Setting up Syncthing on Raspbian

Syncthing is a decentralised file synchronization application written in Go. As well as being free open source software, it's available for a wide range of platforms including Windows, GNU/Linux and Android. This post is going to quickly go over setting up Syncthing on a Raspberry Pi running Raspbian.


Pre-compiles Debian packages for ARM can be installed from with the following steps:

  1. Make sure apt-transport-https is available:

    dpkg -l apt-transport-https || sudo apt-get install apt-transport-https
  2. Import the Syncthing PGP key into apt:

    curl -s | sudo apt-key add -
  3. Add the stable Syncthing channel to the apt sources list:

    echo "deb syncthing stable" | \
      sudo tee /etc/apt/sources.list.d/syncthing.list
  4. Finally install the syncthing package with apt:

    sudo apt-get update
    sudo apt-get install syncthing

systemd configuration

At this point you should be able to run Syncthing as a normal user. Alternatively Syncthing can be started by systemd at boot. To do this, first create a user account to run Syncthing:

useradd --create-home syncthing

Next copy the systemd unit file from /lib/systemd/system/:

cp /lib/systemd/system/syncthing@.service \

Note: you should append the username of the user running the service after this @.

Once the unit file is ready, reload systemd to pick up the change:

systemctl daemon-reload

Then enable and start the service:

systemctl enable syncthing@syncthing.service
systemctl start syncthing@syncthing.service

At this point if everything has gone well the service should be up and running. You can check with systemctl:

systemctl status syncthing@syncthing.service

Connecting to the Web UI

Once Syncthing is up and running, it will start running a local web server. The easiest way to connect if you're running a headless setup, is forwarding the local port with an SSH command similar to the following:

ssh -L 8384:localhost:8384 pi@raspberrypi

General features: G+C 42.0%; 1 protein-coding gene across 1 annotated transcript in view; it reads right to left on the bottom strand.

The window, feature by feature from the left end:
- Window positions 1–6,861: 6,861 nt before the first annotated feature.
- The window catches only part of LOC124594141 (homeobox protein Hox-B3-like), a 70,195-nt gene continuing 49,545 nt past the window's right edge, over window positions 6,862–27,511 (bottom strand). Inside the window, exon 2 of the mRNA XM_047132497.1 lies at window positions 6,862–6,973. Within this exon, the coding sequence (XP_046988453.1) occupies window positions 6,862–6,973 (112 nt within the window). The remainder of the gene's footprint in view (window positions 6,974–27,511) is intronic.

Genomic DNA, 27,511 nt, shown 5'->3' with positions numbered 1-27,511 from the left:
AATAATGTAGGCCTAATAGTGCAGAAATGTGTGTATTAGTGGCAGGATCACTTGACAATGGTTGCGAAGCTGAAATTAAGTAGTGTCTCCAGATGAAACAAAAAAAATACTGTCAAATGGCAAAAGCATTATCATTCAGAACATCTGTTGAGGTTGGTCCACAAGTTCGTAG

Once the port had been forwarded, you should be able to point a web browser at http://localhost:8384/ and get a web interface similar to the following:

Screenshot of the Syncthing web UI

From here you can go ahead and setup shares, and any additional Syncthing configuration. For more information refer to the Syncthing docs.

Iptables rules

Finally if you're running iptables, you will want to add rules to allow traffic to Syncthing. Syncthing uses two ports for replication:

  • 22000/TCP: by default Syncthing listens for new connections on this port, and uses it to replicate files.

  • 21027/UDP: this port is used for host discovery.

Note: by default Syncthing will try to use IPv4 and IPv6.

Commands similar to the following can be used to add new iptables rules:

iptables -A INPUT -p tcp -m tcp --dport 22000 -j ACCEPT \
         -m comment --comment "Allow syncthing"
iptables -A INPUT -p udp -m udp --dport 21027 -j ACCEPT \
         -m comment --comment "Allow syncthing discovery"

ip6tables -A INPUT -p tcp -m tcp --dport 22000 -j ACCEPT \
          -m comment --comment "Allow syncthing"
ip6tables -A INPUT -p udp -m udp --dport 21027 -j ACCEPT \
          -m comment --comment "Allow syncthing discovery"

After adding the rules, make sure you run iptables-save and ip6tables-save to make the rules persistent.

Further reading

If you want more information on Syncthing, the official docs are a good place to start. You can also view the entire code base, along with open issues, etc, on Github.